“Chief Sisler sent Officer Schwertman to the (couple’s) house to follow up to get more information related to the allegations involving Denoyer…  that the (couple) brought to their attention during the discussion at the high school. The conversation at the (couple’s) residence was over an hour long and the meeting was captured on body camera. Despite Chief Sisler’s request to the (couple) to prepare a report, they failed to appear on September 24, 2021. Chief Sisler called the Iowa Department of Criminal Investigation (DCI) himself...on September 24, 2021, to report the information he learned about Denoyer the day before.”

Per Chief Sisler’s request, the DCI opened the investigation which ultimately proved that Denoyer engaged in three counts of sexual abuse of the minor.”

Excerpted from city's formal response filed with the court Sept. 1

Mayor Frank King

“The city of Eldridge is aware of the lawsuit. Right now, we’ve referred this all to our legal counsel for review and to represent the interest of the city. We just don’t have any comment, because it is pending.”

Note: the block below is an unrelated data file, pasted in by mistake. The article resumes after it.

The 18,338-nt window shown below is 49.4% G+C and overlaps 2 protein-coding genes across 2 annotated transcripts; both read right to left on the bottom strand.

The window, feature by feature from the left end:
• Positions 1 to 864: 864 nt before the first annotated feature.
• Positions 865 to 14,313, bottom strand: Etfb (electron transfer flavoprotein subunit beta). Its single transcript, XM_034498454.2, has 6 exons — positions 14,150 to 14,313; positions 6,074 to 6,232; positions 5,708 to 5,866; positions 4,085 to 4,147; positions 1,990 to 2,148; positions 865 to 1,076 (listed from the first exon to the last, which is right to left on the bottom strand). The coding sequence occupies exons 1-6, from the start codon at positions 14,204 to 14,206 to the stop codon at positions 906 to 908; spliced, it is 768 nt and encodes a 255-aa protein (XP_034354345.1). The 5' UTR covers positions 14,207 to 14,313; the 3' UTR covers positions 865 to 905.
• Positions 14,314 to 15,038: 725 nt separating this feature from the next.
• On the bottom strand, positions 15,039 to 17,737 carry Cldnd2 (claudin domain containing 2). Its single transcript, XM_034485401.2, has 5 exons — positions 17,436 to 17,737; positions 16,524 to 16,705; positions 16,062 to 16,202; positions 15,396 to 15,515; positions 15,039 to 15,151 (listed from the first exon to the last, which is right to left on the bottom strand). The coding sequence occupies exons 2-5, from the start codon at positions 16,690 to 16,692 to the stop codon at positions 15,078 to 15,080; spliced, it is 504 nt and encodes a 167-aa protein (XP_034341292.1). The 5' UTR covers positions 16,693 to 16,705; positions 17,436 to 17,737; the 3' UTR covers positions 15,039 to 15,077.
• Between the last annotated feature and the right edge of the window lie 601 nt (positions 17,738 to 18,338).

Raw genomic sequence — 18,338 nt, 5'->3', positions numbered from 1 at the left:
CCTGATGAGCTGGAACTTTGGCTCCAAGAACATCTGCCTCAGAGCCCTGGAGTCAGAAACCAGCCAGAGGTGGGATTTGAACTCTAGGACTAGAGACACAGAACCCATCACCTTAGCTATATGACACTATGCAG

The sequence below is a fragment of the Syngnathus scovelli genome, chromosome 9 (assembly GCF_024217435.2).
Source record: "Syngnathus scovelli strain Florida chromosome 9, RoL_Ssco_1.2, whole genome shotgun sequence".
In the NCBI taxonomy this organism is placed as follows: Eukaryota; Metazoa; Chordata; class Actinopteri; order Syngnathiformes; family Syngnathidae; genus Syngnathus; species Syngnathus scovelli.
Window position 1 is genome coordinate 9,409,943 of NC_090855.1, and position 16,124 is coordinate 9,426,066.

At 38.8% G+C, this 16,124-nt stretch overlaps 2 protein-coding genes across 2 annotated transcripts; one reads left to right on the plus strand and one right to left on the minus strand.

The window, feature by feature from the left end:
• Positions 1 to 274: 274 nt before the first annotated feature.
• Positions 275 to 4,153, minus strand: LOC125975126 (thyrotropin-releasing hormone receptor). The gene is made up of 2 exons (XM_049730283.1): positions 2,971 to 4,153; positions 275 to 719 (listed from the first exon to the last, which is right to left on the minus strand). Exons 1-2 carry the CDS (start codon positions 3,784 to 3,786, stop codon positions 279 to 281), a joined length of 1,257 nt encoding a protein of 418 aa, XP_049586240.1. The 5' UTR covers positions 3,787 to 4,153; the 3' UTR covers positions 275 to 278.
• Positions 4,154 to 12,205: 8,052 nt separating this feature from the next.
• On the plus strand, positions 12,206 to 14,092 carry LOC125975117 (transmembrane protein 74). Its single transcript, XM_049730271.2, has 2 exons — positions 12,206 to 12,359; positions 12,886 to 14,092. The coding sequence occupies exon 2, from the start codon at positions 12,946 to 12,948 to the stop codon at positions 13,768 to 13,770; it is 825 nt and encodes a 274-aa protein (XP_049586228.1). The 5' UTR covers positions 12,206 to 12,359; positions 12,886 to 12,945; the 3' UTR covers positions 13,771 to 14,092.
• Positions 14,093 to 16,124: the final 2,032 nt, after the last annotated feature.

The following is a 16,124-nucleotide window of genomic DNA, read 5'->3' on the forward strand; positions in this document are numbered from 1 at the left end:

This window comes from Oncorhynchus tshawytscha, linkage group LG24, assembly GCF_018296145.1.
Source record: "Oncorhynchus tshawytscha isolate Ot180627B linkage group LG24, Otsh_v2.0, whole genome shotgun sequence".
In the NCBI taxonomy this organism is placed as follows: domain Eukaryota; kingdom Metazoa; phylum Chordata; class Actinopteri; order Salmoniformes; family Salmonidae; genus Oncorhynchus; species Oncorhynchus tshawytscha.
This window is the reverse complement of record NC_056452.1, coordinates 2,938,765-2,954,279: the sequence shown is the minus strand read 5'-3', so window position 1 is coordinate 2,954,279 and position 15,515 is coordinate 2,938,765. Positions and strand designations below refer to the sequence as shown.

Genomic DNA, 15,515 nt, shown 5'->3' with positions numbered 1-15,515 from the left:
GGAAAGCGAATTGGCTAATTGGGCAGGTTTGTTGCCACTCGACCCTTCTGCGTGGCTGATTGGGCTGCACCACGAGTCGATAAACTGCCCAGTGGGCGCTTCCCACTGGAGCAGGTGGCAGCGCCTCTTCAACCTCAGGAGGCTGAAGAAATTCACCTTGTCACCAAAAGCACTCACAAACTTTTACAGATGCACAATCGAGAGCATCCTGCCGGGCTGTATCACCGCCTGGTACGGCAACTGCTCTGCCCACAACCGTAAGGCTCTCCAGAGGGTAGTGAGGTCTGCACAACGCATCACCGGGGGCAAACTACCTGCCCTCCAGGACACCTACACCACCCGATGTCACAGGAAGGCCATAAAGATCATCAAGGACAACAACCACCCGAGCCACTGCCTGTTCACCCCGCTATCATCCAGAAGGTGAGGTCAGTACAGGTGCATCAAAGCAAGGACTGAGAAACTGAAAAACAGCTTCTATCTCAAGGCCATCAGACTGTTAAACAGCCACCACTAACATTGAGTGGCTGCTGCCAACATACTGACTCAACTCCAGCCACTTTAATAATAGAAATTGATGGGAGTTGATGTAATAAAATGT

“I’ve read what it said. It’s an ongoing thing. Until we hear more back, the city doesn’t have any comment.

Brian Dockery

“I can’t talk about it. I don’t know anything about police cam videos. I have not read the lawsuit. Our insurance carrier’s attorneys are handling it. We haven’t discussed a whole lot about it at council at all. There’s a process. We’ve got to go through discovery before we know the facts.”

Bernie Peeters

“There’s nothing to know yet. They haven’t given us a copy. I did not know there were any videos available. It’s not like we get informed of all this stuff way ahead of time. We’ve been told there was an investigation, and a lawsuit, briefly that things dealt with Denoyer.

We have not discussed that in any official capacity. I was briefed on it maybe twice. Until I get information from official sources, I can’t say.”

Bruce Cheek

“I really don’t have any idea at this time. It’s an ongoing thing. I shouldn't be talking about it because I don’t know anything yet.”

Cheek said he had not read the lawsuit and was not aware it had been publicly filed.

Cheek said he consulted with Mayor King after being called by The NSP. Cheek said council member Bernie Peeters arrived at King’s auto shop with a copy of the suit provided by The NSP.

Council members Dan Collins and Adrian Blackwell did not return calls from The NSP.

Eldridge Police Department, Joe Sisler, Andrew Denoyer, North Scott High School, Frank King, Brian Dockery, Bruce Cheek, Bernie Peeters, Dan Collins, Adrian Blackwell, Tony Cavanaugh, Jack Schwertman, Andrew Lellig, Scott County Sheriff's Department, Iowa Division of Criminal Investigation, Thomas Tovar, Iowa Supreme Court